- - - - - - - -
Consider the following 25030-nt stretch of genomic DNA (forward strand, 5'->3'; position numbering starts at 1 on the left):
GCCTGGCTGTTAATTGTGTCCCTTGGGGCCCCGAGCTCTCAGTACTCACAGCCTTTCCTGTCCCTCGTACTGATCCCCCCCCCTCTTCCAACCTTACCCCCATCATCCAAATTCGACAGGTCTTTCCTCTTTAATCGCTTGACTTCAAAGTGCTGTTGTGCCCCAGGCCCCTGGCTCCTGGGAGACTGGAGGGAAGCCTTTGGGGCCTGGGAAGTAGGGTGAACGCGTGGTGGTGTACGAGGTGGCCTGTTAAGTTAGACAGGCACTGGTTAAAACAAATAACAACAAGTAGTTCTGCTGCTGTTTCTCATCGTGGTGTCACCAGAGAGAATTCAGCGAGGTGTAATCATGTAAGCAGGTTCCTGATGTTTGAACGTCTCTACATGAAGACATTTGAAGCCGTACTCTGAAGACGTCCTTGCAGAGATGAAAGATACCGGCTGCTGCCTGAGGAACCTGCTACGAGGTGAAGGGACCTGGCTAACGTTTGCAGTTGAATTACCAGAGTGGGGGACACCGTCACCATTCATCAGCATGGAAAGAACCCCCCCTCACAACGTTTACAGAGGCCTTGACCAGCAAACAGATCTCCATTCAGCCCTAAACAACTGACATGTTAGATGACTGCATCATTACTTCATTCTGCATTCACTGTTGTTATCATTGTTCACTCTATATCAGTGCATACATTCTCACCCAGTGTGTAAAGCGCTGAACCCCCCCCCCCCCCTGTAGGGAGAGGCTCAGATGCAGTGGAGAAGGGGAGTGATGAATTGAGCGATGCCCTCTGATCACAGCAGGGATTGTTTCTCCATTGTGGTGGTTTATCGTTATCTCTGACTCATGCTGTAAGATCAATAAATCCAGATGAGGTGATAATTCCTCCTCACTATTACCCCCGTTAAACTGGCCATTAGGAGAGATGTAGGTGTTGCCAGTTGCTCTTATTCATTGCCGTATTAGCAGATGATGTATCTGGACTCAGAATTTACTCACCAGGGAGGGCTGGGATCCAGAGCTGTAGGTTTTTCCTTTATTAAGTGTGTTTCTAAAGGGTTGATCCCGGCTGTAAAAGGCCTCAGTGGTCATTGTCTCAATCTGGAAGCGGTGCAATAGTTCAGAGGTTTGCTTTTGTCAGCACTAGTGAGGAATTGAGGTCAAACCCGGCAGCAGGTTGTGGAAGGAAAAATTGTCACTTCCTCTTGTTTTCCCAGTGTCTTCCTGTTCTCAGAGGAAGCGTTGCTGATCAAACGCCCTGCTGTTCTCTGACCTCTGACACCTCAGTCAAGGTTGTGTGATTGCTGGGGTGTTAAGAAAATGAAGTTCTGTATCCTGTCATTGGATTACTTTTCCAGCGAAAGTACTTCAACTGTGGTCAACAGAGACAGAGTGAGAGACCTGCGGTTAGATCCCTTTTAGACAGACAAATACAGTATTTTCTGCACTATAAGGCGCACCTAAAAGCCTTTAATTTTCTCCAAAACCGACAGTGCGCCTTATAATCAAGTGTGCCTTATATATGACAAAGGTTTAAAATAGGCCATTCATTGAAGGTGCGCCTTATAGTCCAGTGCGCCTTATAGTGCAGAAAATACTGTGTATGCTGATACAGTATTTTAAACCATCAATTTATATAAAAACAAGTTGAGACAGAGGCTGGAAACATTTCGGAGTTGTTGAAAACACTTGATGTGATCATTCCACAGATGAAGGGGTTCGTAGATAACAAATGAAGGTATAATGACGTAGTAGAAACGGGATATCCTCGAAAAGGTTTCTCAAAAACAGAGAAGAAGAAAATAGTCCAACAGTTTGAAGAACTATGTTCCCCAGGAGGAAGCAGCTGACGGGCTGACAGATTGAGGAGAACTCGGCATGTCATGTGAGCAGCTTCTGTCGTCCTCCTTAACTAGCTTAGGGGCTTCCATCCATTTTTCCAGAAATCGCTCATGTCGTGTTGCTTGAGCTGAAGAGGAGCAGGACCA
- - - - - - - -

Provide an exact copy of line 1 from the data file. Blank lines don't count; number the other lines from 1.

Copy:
Consider the following 25030-nt stretch of genomic DNA (forward strand, 5'->3'; position numbering starts at 1 on the left):